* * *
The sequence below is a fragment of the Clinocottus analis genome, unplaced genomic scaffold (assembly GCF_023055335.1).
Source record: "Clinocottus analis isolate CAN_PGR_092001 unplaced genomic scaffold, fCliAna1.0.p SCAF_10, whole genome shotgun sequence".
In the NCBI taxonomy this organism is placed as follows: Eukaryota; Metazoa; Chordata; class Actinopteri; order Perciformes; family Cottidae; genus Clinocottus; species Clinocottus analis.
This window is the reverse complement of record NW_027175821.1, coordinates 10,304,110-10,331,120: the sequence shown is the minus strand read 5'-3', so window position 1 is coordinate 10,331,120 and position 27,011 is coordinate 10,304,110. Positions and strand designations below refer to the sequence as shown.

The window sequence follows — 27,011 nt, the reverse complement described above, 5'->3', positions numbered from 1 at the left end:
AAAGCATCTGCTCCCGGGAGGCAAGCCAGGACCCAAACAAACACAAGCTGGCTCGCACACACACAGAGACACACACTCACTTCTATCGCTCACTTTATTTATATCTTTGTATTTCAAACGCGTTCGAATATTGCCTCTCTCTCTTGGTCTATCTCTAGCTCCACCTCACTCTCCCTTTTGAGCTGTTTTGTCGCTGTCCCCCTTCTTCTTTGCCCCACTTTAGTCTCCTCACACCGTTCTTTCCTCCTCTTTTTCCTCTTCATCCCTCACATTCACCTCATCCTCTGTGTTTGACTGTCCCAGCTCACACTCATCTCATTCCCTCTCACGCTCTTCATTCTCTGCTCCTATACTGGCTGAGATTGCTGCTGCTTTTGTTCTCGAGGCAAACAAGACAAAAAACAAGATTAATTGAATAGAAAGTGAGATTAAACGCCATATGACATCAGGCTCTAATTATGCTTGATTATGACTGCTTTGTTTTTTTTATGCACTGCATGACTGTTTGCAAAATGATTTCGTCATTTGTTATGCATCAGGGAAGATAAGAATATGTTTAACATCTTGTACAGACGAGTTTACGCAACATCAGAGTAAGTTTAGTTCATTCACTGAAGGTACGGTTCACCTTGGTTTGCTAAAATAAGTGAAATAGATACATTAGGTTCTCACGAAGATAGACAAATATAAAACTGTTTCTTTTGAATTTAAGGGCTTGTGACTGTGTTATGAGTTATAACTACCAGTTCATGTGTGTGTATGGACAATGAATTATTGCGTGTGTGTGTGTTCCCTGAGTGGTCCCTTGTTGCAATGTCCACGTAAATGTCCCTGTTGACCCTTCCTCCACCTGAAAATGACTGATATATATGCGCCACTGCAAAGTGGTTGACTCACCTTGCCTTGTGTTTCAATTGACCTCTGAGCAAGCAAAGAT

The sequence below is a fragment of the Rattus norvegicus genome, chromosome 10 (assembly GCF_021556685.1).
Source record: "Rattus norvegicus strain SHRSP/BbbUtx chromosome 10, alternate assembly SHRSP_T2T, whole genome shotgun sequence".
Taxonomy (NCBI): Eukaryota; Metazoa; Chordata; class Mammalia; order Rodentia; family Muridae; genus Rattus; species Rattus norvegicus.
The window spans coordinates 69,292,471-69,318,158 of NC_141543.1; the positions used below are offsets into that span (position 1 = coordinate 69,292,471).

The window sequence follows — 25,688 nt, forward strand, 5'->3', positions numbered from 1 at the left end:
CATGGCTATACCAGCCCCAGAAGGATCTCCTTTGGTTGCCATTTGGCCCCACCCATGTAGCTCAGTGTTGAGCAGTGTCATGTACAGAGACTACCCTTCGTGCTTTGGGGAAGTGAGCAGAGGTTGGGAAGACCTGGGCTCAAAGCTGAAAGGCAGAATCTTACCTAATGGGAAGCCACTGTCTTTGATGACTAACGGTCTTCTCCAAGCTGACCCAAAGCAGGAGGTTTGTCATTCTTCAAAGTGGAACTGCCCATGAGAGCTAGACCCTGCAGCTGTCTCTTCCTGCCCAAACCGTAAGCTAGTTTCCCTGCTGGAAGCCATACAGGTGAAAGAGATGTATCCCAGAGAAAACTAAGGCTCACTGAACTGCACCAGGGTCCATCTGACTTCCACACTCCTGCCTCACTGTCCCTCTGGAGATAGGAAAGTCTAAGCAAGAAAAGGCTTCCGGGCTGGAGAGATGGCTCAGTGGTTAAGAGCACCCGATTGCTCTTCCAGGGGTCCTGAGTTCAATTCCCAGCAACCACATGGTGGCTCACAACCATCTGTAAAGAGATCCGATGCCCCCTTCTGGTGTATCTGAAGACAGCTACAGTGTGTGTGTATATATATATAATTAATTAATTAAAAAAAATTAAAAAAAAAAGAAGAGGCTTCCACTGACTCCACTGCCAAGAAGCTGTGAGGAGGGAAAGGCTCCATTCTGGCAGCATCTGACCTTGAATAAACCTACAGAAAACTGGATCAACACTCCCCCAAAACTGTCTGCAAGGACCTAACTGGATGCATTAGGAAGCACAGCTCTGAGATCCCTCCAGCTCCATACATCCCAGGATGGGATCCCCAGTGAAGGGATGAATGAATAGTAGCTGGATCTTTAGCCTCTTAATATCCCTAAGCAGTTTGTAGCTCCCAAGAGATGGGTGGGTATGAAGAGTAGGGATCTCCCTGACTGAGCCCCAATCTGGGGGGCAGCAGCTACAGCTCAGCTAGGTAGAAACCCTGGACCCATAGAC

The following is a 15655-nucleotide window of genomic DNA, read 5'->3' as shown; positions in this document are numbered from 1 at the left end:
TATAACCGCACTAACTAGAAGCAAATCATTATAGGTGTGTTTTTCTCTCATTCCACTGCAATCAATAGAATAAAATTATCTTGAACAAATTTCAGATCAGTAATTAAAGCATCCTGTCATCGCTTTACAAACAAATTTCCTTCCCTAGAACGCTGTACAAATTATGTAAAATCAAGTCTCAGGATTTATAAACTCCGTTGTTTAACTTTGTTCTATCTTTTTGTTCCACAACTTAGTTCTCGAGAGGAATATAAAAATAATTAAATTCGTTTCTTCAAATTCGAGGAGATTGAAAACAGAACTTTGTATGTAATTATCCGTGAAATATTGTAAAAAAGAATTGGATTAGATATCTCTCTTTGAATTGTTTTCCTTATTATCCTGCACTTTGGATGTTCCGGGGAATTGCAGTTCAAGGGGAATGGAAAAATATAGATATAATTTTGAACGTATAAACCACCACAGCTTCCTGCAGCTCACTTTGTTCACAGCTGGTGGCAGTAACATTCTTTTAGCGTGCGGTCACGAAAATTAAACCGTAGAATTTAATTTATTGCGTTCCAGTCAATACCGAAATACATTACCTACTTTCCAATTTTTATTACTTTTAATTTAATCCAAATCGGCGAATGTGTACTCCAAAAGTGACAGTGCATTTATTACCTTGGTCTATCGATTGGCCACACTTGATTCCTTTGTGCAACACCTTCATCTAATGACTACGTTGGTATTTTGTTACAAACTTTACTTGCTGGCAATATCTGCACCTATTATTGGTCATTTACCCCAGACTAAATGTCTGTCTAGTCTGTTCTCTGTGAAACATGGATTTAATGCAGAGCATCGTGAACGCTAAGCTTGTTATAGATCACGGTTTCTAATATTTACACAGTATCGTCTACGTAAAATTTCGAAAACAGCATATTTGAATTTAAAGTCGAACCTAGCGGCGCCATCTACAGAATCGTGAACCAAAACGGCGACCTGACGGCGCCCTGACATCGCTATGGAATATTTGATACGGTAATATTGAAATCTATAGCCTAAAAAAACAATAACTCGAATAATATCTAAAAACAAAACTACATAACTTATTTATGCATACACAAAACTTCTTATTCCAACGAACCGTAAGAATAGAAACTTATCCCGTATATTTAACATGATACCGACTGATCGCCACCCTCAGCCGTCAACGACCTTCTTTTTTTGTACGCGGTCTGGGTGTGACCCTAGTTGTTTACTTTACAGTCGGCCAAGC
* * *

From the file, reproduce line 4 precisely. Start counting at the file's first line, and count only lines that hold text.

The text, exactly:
This window is the reverse complement of record NW_027175821.1, coordinates 10,304,110-10,331,120: the sequence shown is the minus strand read 5'-3', so window position 1 is coordinate 10,331,120 and position 27,011 is coordinate 10,304,110. Positions and strand designations below refer to the sequence as shown.